UA Galaxy Theatre Stadium 10

11801 McCree Road,
Dallas, TX 75238

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Galaxy 10 Marquee

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Opened as a nine-screen multiplex in the 1990’s, six of them were THX-certified. Another auditorium in the theater opened in the early-2000’s. During it’s heyday, it was known as the “best kept secret in Dallas”, with wet gate projection, Showscan 70mm, and two 80-foot screens, the largest in Texas at the time.

Contributed by Connor Wilson

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dallasmovietheaters
dallasmovietheaters on April 2, 2015 at 5:54 pm

United Artists Circuits purchased 9.5 acres near the southeast corner of Jupiter Road and LBJ Freeway in northeast Dallas to launch a destination theater that eventually opened May 21, 1996 called the Galaxy. While much of the attention was going to 24 and 30 screen megaplexes of the era, UA was more conservative building 9-11 screen complexes. UA built its Lakepointe 10 theater in Lewisville opening in December 1994 and would build a similar facility in Grand Prarie (Aug.1995) along with two Fort Worth complexes opening in 1997 with the Eastchase 9 and the Fossil Creek 11.

Much like the UA Grand Prairie, the circuit was going after a contemporary Cinemark multiplex in the Hollywood USA 14/15. With screen count already in favor of the established Cinemark property, UA spent more on this property than the afforementioned theaters. The costs of the Galaxy sailed past $12 million with two huge 750 seat auditoria with 76.5 foot wide screens and 50-foot high ceilings affectionately called the 80 foot screens, eclipsing the 75 foot screens at the CInemark 17. The two auditoria had the second largest screens next to only the outdoor Astro Drive-In.

The theater made a statement, THX certification was found in six auditoria where digital sound was vibrant. There was stadium seating with rocking-chair padded seats in all houses, something that UA had eschewed in the past. A crazy large dual-sided concession area, gaming area, two additional concession stands close to theaters 5 & 9 – the largest houses, and a 38-seat Showscan ride simulator theater that rounded out the technologically innovative theater.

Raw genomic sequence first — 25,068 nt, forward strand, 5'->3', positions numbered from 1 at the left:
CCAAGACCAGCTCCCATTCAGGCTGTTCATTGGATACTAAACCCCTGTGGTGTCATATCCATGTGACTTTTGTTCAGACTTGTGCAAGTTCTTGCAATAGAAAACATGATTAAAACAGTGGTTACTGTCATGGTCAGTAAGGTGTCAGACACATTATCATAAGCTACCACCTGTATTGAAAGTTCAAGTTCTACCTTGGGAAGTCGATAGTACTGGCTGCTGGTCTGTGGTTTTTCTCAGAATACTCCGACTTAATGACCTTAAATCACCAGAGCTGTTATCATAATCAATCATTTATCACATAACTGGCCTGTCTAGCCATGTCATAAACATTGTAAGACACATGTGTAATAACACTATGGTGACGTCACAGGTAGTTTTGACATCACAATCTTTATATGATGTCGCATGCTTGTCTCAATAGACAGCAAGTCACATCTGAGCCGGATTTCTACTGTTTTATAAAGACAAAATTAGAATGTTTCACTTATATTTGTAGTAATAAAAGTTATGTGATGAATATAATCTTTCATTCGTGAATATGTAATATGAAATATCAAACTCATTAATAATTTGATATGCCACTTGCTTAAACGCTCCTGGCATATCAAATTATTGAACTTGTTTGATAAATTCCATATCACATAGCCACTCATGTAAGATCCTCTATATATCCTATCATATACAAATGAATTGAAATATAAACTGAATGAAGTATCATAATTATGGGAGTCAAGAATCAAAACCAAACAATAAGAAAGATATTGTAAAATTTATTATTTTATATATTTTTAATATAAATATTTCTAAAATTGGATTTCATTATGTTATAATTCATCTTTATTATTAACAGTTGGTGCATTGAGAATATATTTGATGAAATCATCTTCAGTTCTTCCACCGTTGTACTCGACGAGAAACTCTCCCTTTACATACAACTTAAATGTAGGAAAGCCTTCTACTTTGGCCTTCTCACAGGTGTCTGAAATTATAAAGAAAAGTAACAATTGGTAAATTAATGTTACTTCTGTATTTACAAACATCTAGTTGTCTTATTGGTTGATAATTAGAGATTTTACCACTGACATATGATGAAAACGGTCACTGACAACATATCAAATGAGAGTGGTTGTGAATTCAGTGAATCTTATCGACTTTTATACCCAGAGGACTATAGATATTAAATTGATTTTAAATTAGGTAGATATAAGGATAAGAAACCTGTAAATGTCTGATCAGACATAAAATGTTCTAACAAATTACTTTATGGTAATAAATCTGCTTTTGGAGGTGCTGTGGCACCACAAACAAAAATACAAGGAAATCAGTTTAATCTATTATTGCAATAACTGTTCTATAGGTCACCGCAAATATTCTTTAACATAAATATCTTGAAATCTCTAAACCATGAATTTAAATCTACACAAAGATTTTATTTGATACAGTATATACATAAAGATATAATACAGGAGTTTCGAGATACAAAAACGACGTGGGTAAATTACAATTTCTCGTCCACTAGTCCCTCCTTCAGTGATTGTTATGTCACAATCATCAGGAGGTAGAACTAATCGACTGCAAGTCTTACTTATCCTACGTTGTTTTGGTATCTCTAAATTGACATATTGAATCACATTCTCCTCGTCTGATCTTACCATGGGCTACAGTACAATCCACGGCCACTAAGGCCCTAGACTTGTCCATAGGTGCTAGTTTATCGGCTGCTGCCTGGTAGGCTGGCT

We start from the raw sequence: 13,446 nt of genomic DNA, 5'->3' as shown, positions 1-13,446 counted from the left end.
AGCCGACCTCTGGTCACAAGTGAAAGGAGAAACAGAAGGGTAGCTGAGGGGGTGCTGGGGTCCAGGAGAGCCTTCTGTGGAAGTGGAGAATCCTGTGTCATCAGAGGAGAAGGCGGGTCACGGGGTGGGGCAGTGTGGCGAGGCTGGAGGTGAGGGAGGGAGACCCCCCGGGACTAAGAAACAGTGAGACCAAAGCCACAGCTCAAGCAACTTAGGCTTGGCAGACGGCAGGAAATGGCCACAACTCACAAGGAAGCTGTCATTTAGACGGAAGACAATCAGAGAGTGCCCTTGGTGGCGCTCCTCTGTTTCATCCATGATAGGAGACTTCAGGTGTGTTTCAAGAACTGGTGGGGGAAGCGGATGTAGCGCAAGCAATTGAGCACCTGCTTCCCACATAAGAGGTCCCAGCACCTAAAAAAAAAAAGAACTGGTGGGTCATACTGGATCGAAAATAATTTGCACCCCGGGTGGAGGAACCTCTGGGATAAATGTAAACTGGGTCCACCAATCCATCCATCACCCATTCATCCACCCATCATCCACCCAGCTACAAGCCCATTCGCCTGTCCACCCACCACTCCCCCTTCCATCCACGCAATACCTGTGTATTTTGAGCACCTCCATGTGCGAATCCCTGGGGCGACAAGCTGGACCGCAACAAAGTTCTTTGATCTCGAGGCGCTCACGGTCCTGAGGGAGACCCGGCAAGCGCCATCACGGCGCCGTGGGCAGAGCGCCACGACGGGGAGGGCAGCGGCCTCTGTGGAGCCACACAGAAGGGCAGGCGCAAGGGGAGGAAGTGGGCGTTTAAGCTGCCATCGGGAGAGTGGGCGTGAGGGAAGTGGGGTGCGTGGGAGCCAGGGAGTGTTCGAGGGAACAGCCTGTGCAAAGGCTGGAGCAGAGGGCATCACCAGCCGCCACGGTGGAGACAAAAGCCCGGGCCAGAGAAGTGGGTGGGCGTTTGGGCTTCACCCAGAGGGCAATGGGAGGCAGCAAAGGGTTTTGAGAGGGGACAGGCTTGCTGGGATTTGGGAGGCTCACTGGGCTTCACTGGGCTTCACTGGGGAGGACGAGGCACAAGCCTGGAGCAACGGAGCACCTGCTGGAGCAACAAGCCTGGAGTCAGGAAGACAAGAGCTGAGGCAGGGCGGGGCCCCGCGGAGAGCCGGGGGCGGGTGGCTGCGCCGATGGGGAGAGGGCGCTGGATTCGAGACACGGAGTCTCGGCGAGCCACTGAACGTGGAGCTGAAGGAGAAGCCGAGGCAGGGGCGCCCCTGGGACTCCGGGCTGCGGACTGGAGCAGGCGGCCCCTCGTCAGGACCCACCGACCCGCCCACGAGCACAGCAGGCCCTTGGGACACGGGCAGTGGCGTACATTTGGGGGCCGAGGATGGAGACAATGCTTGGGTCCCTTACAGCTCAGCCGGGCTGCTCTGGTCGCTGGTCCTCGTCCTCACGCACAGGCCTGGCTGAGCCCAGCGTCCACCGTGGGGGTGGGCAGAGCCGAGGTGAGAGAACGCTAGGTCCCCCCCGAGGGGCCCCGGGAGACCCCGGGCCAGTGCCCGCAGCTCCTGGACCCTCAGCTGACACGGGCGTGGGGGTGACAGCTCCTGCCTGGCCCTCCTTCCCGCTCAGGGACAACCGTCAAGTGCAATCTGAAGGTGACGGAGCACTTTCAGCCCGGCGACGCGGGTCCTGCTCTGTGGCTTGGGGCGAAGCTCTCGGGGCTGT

Opening night was wild on May 21, 1996. With eight theaters ready for usage, Mission: Impossible was screened on each screen a day before its actual opening and the theater attracted sell out audiences. People showed up, they filled the auditorium and went on to the next auditorium. The theater made $22,500 in ticket revenue selling out all shows until 11:45p.

Because of the size of the large screens, Star Wars fans camped out at the Galaxy as members of “Countdown Dallas” waited the highly anticipated 1999 film. The theater had many sell-outs and delivered the goods. The Galaxy 9 would become the Galaxy 10 when the Showscan novelty house was converted into a small screen. UA all but vanquished its Cinemark competitor as the Hollywood USA was downgraded to sub-run dollar house status. UA had all the new clearances it wanted for new films.

But United Artists, itself, fell on hard times and the circuit dropped theater after theater in the area and around the country. Even the Countdown Dallas group abandoned the theater for 2002’s Phantom Menace sequel opting for the DLP-centric Cinemark Legacy. UA which once had theaters all over Dallas would be taken over by Regal and would have only the Galaxy after leaving the Plaza, the Keystone, the MacArthur Marketplace, and all of its multiplexes including the North Star in Garland. Regal didn’t do justice to the Galaxy as THX designation went away. The cash-strapped Regal chain didn’t do much over the next ten years to refresh the property and weekday audiences found the 900 slot parking lot with more new cars for the adjoining car dealership than patrons.

Meanwhile, AMC would upgrade its 30-screen Mesquite property with a IMAX-branded screen, a bar, fork-and-screen full-kitchen houses, and recliners. More people were drifting away from the Galaxy. But there was hope as in 2015, the theater would receive its first major refresh when recliner seating was announced in March of 2015 to come in time for the big summer films. Because Regal owned the theater instead of the former practice of leasing, it realized that the theater might have an opportunity to remain vibrant heading into the 2020s.

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